She had been left the land to carry after her husband was killed at war. He had been serving his country and news was carried to her that he wad dead, shot by the enemy. Here she was, a young mother, with two children, a farm to run, and very little experience.
Sophie stood outside on her porch and gazed across the fields wondering how she was ever going to do this. Her husband had always been a farmer, and up until the time, he had been drafted, they had bought and worked the farm together.
The two children, Lizzie, and Teddy came out of the house to be with their mommy. She walked over to the porch swing and sat, and the two kids followed her, and together they swung, while she thought her next move.
She knew she needed help. She couldn’t do this alone and take care of her babies too. She got up from the swing and went into the house, tidied herself up and then went to the barn and got out the wagon. After all were safely seated, they made their journey into town, the goal, to find someone to hire to help around the farm with crops, and repairs.
As they pulled into town, she saw several men and women standing in front of the general store. She pulled up a few yards from them, and lowering Lizzie and Teddy to the ground, they walked over to the crowd, to find out what was going on.
To her surprise, the meeting was about herself. When the crowd noticed her they welcomed her with handshakes and hugs. They told her they were not going to let her go this alone, that they were there to support her and to help her.
Sophie was speechless and in reply, started hugging each one and crying from joy. While the different children from the group played near by, plans were made by the adults as to which ones were available to help, and what time they would all meet at her farm.
As the meeting adjourned, the circle of friends disappeared, and they all went their own way. The next morning, promptly as planned, several men and a few women folk, showed up at her door ready to work. Some went straight to the land, and started plowing, and the others went to the barn and small buildings to work on repairs. The women folk stayed behind and helped Sophie with window washing and laundry, and spring cleaning.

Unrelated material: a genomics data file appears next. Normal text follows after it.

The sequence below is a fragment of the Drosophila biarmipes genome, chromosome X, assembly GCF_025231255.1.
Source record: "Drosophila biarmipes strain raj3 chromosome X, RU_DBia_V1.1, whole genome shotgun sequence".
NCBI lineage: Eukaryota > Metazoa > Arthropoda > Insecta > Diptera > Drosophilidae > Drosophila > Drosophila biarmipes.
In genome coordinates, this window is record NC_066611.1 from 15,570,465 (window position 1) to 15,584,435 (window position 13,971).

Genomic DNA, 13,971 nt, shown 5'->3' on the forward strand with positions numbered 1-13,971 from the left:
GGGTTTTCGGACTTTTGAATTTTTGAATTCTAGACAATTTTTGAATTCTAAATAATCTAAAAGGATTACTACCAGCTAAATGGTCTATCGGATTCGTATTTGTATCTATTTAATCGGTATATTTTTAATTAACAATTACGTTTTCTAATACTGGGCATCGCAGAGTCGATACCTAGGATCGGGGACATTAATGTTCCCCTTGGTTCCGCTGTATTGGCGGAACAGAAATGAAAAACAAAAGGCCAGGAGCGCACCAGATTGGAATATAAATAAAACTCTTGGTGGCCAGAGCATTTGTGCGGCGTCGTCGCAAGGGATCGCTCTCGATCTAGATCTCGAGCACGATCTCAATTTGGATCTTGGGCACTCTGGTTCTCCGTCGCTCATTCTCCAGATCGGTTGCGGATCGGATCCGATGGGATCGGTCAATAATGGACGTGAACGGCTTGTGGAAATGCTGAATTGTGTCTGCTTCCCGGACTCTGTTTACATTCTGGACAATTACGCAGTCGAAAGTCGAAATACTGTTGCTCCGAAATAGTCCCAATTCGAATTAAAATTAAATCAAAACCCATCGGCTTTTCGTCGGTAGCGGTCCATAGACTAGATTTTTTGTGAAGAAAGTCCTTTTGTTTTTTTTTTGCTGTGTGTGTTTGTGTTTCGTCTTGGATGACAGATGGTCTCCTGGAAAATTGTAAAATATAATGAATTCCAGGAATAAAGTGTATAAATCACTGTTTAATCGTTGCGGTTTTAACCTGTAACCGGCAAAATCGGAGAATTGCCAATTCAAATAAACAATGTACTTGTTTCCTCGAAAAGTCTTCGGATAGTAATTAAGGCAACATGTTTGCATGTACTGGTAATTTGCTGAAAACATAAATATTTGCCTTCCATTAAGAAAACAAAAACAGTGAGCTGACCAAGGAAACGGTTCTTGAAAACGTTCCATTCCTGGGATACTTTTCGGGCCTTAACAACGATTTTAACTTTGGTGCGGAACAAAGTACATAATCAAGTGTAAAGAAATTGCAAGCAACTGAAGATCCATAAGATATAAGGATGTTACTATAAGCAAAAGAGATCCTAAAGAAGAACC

One farmer, who had been in the field, came up near the house, and was getting a drink from the well. Sophie noticed him. He was different from the others. More quiet and staying to himself, just doing his work. Upon his leaving to go back to work, she asked the ladies if they knew who he was.
Sophie discovered that he was actually one of her neighbors a mile down the road. He had bought the old Miller farm, and was fixing it up, and had plans on settling down and raising a family here.
Lunch time came, and the dinner bell was sounded. All gathered around and said a prayer of thanks for the food they were about to eat. It was much-needed sounds she was listening to. Laughter, kids running and playing. The food was hitting the spot too. There was ham, and cold chicken, potato salad, and cherry and apple pies for desserts.
Everything cleaned up, they each went back to their work, and before Sophie realized it the day had slipped by. One by one, each went home to their homes. The one left behind to leave last, was her neighbor, and she asked him if he would care to stay for supper.
He nodded with a yes, and went to the rain barrel to wash his face and hands. While Sophie prepared supper, he played with the kids. This became a common thing, to see this picture each evening. Comfort was being felt, and a new love was blossoming within these four walls.
The repairs had been done, and the house was dirt-free, and the seeds had been planted both inside and out, seeds of love of the land and each other.